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Curly Curly

6397 Views 41 Replies 9 Participants Last post by  JON BELL
If the term curly refers to the stripes then what do you call the grain.Aren't they both grain.
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Daren-That's just mean buddy, tortuous for those poor guys.

I just bought 900 feet of old growth, curled rock maple logs, 200 feet of birdseye and the logger threw in a big ol' burl he cut on the slasher while making logs. The weekend before, one of my other logger suppliers called me to come to the landing to check a log.

Flame birch. 20+ inches. Very grrrr......
Yeah, I apologize for being in the mist lately. I've been pulling late nights trying to get everything up and running. I was to the point that the shop was full of dried stuff, both kiln chambers were full and I have probably 15,000bdft of different interesting hardwood logs to get to. I finally got the shop wired, insulated and just got the dust collection system running for the planer. I'll get some pics tonight. I just got done a pile of hardwood flooring to go to my buddy for T&G and relief cuts. The whole project really took a lot more time and effort than I had anticipated but I guess that's par for the course. I'm excited at the possiblities, I've gotten some inquiries about the operation and what I can have in stock by some local guys that are real into this kind of stuff. I haven't turned the corner in this yet but I can see it coming...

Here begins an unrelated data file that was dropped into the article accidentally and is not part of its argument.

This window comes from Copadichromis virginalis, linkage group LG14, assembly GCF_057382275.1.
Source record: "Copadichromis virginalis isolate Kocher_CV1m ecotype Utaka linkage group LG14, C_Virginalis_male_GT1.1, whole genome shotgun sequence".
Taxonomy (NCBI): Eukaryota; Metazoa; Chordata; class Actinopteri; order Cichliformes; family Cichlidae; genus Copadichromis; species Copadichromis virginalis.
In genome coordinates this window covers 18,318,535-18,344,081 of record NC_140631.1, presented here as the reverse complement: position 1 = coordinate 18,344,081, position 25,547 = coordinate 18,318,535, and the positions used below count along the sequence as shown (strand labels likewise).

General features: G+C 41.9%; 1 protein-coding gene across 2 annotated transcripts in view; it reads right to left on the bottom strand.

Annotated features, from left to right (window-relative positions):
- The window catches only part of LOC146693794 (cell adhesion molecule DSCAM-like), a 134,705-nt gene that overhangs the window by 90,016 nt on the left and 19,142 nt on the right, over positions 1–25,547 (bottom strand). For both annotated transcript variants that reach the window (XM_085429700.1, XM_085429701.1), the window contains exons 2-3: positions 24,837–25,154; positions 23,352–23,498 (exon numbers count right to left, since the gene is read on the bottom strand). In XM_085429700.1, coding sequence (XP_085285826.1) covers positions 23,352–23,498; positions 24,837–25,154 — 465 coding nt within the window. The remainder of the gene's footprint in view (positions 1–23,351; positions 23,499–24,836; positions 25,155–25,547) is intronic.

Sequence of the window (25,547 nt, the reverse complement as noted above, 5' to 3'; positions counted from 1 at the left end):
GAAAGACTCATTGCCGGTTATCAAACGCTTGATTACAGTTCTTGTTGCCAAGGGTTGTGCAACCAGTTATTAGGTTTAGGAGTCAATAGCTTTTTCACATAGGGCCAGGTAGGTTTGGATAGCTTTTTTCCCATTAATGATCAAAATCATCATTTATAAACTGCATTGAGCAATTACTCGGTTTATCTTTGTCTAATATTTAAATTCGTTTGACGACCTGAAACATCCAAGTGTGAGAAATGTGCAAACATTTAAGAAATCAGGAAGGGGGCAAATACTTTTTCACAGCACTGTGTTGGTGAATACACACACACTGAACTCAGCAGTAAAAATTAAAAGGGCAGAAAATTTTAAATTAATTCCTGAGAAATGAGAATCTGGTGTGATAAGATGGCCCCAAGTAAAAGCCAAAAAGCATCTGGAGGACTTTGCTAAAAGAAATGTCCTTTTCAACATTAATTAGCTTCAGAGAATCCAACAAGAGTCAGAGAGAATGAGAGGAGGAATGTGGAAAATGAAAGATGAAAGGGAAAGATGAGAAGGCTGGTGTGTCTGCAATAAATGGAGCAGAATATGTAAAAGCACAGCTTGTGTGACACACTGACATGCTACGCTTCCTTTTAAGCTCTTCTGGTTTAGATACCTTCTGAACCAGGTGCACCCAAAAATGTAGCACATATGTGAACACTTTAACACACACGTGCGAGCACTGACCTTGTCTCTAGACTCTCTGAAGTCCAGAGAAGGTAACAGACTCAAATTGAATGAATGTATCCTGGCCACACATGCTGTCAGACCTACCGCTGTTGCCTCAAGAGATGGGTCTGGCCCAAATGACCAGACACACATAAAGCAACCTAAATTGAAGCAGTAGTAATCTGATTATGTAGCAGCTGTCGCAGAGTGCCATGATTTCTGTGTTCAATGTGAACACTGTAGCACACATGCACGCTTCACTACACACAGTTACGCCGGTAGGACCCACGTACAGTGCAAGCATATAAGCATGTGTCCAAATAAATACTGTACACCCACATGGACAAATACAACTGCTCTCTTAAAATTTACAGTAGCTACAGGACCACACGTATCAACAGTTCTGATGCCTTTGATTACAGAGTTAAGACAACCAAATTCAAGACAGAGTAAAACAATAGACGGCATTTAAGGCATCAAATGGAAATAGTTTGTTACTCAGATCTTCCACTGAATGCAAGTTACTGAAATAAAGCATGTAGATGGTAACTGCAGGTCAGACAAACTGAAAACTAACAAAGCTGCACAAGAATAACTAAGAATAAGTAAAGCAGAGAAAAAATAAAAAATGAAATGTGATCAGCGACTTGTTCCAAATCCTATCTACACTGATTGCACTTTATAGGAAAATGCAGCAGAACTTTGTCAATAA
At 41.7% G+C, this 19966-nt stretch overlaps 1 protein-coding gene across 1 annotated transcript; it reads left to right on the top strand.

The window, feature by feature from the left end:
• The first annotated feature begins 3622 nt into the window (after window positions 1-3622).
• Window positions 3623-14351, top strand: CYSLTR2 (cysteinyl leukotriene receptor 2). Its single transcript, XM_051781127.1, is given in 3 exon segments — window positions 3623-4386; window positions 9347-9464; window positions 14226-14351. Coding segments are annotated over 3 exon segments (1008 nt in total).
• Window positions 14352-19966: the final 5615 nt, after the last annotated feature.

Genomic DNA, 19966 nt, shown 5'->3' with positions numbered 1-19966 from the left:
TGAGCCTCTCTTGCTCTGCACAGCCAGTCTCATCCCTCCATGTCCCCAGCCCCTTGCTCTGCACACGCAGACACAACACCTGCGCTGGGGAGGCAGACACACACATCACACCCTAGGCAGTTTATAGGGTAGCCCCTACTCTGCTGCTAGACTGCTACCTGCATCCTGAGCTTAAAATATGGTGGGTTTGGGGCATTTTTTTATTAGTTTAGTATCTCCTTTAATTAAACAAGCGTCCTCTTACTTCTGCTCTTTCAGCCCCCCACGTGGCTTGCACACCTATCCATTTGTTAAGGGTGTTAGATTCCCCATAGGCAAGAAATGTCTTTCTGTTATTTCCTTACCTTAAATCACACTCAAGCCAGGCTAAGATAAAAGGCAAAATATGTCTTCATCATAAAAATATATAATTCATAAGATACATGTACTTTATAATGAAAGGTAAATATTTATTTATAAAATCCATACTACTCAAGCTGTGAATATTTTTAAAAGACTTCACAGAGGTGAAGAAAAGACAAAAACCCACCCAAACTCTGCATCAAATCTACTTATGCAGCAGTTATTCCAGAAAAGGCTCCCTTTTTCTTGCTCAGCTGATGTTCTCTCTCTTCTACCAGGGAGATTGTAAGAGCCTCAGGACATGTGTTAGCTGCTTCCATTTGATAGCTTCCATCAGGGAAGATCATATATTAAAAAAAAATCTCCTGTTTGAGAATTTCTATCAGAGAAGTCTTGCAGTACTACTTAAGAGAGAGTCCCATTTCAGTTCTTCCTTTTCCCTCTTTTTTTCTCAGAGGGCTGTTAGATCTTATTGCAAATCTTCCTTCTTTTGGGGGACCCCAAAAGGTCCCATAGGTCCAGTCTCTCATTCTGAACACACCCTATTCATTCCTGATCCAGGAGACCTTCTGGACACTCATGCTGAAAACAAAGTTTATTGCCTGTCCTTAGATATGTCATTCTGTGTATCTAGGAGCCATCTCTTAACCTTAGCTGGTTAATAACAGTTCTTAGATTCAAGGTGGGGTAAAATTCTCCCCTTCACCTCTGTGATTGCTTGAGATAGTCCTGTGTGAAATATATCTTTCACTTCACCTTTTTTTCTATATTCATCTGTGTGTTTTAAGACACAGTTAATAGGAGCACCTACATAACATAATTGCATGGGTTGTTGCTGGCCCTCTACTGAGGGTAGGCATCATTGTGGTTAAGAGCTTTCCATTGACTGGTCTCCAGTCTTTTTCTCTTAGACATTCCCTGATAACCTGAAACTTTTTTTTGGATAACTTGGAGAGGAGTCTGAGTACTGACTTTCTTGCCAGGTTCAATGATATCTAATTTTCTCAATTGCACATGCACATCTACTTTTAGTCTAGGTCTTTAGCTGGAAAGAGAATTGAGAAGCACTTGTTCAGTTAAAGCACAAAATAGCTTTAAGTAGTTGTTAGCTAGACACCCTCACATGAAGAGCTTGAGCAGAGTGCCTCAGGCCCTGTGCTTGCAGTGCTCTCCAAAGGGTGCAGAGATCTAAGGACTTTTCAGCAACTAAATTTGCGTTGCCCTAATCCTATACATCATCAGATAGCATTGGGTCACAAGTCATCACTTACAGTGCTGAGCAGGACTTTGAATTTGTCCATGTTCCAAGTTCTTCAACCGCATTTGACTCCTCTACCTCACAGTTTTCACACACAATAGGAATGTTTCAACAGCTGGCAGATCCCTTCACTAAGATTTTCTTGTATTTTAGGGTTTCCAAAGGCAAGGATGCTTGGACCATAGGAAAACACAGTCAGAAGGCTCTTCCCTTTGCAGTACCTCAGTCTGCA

Ok Daren, here's the pics:

I still have work to do on the shop, plywood on the walls etc. The slide saw table still needs to be leveled and shimmed but the planer system works great. What an awesome machine, 70's vintage powermatic 18 inch planer with the quiet cutterhead. It weighs about 1400 lbs. The edger is powermatic too, runs great. I threw in a couple pics of flooring and some spalted maple, birdseye and butternut.


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Isn't that stuff terrible?, even more so with the tiger curl....
I just can't resist those old logs. Some are like sponge and I end up throwing them into the outdoor furnace but some really are amazing. I've got 3 coming in this weekend that I think are holding some potential. Just ran into a cool deal a few weeks ago. Another logger called me and was cutting in central vermont and came across a series of trees that he couldn't identify. After mulling it over, one of his guys that runs the skidder came up and said "wow, I haven't seen chestnut in years". Sure enough, it was american chestnut. I didn't think there was any left. There wasn't even a listing on the log yard list for it so they sold it to me with a pile of cherry for the same price. It looks sweet cut, very much like the look of cherry. A white sapwood with a rich dark brown heart, not quite as dark as walnut.
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